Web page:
A 71-year-old man died this week at a trailhead in Death Valley National Park in California in what officials say may have been a heat-related death.
The man, who has not been identified, collapsed Tuesday afternoon outside a restroom at Golden Canyon as temperatures soared to around 121 degrees, with actual temperatures inside Golden Canyon most likely much higher because canyon walls radiate the sun’s heat, the National Park Service said in a news release.
The man was wearing a sun hat and hiking clothes, and he had probably been hiking the popular trail, officials said.
Other park visitors noticed the man and called 911 at around 3:40 p.m., the park service said.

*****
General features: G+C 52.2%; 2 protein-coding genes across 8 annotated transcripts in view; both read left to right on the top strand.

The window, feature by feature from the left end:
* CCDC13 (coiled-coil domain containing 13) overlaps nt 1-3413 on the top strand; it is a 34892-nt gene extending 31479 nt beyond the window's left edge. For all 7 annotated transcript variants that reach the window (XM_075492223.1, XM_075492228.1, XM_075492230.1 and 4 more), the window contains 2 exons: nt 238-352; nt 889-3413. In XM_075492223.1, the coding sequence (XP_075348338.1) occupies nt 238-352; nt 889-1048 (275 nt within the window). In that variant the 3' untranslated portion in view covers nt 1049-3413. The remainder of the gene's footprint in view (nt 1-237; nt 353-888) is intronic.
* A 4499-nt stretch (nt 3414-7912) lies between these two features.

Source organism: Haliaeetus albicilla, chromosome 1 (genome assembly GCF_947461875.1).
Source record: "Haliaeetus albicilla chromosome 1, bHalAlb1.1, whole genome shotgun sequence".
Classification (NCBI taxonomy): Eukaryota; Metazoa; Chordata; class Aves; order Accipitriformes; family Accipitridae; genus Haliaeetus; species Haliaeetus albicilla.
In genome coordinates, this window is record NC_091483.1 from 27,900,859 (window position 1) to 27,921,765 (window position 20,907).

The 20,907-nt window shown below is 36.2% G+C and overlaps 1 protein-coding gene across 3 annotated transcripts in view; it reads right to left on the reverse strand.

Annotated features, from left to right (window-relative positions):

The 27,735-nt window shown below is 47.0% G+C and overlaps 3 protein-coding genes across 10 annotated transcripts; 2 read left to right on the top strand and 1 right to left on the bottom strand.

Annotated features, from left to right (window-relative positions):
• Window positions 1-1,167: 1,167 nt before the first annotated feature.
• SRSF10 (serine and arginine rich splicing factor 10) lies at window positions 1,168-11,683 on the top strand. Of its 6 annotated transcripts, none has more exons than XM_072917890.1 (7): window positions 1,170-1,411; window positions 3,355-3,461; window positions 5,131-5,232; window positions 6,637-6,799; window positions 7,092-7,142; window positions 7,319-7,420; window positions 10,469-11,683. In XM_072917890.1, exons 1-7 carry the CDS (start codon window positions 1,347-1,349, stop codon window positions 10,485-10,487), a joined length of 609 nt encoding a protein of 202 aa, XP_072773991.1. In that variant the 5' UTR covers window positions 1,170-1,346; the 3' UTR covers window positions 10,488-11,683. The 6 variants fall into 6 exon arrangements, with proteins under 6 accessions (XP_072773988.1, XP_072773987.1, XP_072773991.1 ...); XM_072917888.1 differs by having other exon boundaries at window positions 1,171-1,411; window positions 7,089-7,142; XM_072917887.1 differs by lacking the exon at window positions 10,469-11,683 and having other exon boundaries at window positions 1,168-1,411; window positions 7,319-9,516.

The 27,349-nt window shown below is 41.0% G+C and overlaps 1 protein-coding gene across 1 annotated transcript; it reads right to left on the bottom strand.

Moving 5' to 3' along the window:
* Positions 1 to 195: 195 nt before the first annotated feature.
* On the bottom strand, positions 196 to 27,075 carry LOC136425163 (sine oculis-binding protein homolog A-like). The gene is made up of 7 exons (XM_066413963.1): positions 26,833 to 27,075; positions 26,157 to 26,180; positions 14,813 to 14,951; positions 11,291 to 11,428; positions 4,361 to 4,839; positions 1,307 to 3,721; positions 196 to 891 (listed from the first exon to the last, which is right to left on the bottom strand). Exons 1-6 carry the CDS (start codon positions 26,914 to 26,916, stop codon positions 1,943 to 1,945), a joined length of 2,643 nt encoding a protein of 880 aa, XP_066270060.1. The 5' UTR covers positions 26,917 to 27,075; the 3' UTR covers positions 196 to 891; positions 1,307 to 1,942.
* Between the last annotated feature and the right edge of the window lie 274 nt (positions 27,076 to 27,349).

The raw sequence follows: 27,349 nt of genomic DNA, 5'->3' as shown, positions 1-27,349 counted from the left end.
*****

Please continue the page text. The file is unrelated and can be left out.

Park rangers responded minutes later, while an air helicopter could not be deployed because of the high temperature. Rescuers performed CPR and used an automated external defibrillator but were not able to save the man.
A cause of death has yet to be determined. Rangers suspected the heat was a factor, the park service said.
It said visitors were encouraged to visit Death Valley safely in the summer by sightseeing short distances from their air-conditioned cars or hiking in the park's cooler mountains. Hiking at low elevations is also not recommended after 10 a.m., it said.
The agency noted that it was possibly the second heat-related death in Death Valley this summer, after a 65-year-old man died July 3.
Death Valley has experienced at least 28 days of temperatures over 110 degrees this year, the agency said, citing the National Weather Service.
"Heat stroke sets in when the body’s core temperature rises above 104 degrees," it said.